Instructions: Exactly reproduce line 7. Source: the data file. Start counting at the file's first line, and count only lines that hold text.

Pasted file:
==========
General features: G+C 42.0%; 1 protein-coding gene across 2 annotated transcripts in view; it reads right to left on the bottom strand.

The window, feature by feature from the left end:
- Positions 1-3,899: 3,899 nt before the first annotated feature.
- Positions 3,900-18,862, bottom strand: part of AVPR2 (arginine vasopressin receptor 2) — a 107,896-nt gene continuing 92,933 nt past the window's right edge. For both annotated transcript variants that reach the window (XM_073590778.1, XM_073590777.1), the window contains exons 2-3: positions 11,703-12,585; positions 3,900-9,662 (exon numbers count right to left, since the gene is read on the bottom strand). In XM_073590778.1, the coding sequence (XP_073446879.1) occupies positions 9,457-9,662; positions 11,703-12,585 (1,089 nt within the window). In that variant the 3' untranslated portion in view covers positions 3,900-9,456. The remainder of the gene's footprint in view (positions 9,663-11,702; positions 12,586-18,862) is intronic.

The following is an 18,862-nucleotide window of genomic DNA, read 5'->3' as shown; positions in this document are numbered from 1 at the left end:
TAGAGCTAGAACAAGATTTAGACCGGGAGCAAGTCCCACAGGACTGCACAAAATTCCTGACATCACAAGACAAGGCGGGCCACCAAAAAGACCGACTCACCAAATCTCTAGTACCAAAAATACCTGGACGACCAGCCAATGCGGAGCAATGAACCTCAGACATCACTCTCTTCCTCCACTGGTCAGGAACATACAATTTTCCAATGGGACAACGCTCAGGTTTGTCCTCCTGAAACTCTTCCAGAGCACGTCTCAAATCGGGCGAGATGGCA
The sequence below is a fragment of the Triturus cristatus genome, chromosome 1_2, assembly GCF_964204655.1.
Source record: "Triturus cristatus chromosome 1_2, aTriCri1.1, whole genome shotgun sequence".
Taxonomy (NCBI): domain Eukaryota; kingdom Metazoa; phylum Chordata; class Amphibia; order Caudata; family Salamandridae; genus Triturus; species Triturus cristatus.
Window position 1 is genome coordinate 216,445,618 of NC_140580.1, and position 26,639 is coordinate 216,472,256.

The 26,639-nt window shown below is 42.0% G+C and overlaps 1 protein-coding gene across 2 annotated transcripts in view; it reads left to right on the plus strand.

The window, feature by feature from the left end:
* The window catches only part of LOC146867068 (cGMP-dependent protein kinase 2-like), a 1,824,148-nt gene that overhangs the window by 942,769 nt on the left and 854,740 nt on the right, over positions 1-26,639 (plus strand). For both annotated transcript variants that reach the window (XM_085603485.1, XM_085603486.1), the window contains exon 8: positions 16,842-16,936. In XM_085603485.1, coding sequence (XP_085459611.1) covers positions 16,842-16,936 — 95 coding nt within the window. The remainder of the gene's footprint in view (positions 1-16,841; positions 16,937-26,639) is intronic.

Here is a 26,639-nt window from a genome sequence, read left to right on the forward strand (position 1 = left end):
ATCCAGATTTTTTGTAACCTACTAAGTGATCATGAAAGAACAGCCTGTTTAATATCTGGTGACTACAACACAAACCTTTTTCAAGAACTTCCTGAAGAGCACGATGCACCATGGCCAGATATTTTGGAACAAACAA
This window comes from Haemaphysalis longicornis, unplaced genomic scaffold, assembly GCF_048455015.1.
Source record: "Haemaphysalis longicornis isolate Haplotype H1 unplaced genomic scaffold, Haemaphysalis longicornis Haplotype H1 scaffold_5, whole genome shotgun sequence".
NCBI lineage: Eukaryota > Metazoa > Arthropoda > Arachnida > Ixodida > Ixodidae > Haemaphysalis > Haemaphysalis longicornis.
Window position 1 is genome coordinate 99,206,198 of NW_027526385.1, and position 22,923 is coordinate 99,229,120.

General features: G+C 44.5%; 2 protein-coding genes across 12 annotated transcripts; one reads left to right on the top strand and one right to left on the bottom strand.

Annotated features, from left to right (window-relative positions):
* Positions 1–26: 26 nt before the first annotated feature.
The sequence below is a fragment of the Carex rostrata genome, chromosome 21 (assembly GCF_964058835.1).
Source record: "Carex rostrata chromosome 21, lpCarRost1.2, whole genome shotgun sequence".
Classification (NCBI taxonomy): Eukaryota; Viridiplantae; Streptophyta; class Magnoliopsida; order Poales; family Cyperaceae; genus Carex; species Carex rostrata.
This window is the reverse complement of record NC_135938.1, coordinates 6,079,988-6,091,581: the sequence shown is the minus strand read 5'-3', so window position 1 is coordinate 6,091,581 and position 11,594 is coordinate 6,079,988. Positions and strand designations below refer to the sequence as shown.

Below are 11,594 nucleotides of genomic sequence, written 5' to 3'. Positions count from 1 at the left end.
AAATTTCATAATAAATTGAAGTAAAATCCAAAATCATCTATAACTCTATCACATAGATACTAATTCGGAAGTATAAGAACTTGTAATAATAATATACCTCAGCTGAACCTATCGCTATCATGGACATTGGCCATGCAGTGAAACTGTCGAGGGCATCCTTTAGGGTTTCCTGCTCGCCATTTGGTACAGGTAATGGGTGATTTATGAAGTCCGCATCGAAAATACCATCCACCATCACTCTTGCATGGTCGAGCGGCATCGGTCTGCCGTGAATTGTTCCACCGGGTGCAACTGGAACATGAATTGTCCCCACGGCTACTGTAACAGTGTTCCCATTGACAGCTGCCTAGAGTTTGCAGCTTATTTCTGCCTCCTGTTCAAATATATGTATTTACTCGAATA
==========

The sequence below is a fragment of the Triturus cristatus genome, chromosome 1_2, assembly GCF_964204655.1.